It’s Worth the Time and Energy
Co-authored by Jim Wiederhold and Steve Weiner
Committing the time and energy to developing an effective ongoing network is an important skill set crucial to successful healthcare leaders. It’s easy to get caught up in the daily routine, especially with a demanding job. But, the notion of waiting until one is in a career transition to begin building relationships with other professionals is very short-sighted.
Healthcare currently makes up about 18% of the nation’s GDP and is expected to grow exponentially. The many major changes, complexities, and innovations affecting the healthcare system have resulted in a rapidly changing job market requiring different and enhanced skill sets. The industry is quickly expanding and payment/care delivery models are moving away from the traditional acute care hospitals to more convenient, affordable outpatient settings. Innovation and technology continue to have a huge impact on medical care and its delivery.
Recent developments have included Apple and Amazon’s creation of wellness and primary care clinics for employees. Grocery stores have also entered the convenient care market. Amazon has acquired an online pharmacy company to deliver prescription drugs via Amazon Prime. These companies, along with Walgreens and CVS, have invested millions of dollars into the digital health space. Additionally, venture capital firms are responsible for funding over $68 billion into healthcare in the past year!
These new ventures and infusion of capital are constantly generating new jobs and revised job descriptions that reflect the need to address large transformations taking place in the industry. With all this movement, it’s essential to commit yourself to lifelong networking and learning. It is not enough to network at one’s workplace or only with colleagues in similar professions. Although that’s important, it is necessary to reach outside of the comfort zone and develop relationships with professionals in other related industries.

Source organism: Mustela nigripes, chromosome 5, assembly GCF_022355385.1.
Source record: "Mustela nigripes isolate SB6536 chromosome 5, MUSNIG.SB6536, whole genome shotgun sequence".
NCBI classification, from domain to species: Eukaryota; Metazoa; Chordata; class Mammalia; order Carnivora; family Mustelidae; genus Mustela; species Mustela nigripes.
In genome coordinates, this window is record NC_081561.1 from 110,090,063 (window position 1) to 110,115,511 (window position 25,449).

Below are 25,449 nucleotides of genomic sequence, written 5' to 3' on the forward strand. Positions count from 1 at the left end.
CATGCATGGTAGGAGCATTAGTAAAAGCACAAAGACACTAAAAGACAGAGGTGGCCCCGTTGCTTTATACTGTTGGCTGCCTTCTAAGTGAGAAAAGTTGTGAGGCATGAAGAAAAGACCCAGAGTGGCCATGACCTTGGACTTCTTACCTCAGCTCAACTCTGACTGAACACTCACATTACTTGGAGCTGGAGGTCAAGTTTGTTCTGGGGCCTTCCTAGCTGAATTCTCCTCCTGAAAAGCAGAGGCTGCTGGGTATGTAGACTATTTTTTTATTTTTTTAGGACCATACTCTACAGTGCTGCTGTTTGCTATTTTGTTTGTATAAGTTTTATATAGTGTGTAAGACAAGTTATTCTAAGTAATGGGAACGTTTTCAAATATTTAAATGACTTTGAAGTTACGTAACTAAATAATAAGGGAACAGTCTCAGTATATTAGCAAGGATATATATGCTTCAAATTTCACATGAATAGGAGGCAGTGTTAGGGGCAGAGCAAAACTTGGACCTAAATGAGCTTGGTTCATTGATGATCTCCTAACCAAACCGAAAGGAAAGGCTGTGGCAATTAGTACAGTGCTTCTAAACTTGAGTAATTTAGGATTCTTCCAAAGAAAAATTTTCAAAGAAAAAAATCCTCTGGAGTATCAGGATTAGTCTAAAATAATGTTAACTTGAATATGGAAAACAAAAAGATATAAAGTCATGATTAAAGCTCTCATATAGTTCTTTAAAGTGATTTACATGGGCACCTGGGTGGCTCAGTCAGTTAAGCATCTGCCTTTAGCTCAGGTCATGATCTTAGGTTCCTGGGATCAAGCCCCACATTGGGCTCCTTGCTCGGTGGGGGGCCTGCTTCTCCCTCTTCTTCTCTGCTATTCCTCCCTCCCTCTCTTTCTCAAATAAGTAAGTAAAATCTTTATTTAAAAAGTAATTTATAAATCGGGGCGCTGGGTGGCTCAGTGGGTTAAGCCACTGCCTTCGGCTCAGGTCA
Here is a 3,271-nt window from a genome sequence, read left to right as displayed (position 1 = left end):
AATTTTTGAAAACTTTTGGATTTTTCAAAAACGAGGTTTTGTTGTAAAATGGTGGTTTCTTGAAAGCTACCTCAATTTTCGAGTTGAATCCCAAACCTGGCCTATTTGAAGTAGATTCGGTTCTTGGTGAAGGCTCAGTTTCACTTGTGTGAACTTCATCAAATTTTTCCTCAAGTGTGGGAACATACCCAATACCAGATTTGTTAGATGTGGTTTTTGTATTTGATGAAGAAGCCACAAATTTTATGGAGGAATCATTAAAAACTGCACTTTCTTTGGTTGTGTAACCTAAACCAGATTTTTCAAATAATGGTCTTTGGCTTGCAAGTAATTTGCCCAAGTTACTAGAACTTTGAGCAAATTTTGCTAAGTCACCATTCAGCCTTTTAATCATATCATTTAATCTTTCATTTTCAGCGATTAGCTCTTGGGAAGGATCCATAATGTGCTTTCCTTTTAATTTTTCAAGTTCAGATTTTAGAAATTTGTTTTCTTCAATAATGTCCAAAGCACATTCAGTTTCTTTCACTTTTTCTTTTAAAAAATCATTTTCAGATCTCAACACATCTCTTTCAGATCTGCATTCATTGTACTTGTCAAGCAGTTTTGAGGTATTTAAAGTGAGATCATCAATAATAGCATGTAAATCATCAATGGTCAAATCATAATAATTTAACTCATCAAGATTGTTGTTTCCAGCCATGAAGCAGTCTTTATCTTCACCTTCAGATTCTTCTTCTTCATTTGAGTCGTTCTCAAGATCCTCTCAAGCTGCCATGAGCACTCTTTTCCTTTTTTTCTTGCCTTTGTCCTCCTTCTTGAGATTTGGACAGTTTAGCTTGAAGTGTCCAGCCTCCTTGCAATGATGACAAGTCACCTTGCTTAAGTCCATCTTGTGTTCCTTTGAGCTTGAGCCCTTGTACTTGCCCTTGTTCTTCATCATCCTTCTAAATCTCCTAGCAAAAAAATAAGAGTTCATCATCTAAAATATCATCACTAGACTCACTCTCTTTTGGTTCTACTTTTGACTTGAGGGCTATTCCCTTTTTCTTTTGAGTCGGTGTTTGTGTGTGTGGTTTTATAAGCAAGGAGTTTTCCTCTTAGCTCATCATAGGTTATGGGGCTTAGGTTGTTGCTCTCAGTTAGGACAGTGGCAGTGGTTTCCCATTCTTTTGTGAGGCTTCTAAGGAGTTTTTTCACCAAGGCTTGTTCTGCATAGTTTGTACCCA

We often hear from our executive level candidates going through the transition process that they did not know as many people as they thought they did. Or, their network consisted of only like-professionals who were experiencing the same types of challenges. These executives now recognize the importance of doing a better job of networking to build meaningful, diverse relationships with others who bring new perspectives, new opportunities, and potentially contribute to successful career growth and development.
Through our experiences, we have found that networking sometimes happens at the most unexpected times. Recently, one of Steve's former traditional hospital CFO candidates -- who was between leadership positions at the time -- experienced this first hand. This individual was sitting in an airport and started chatting with the woman next to him. The conversation turned to work and he discovered the woman was a senior partner with a leading private equity firm. The firm was in need of a top-flight CFO for one of their startup healthcare clients in the ambulatory and urgent care space. After several rounds of interviewing, Steve’s former candidate landed this job!
Networking is something you should always be doing. You can network anywhere.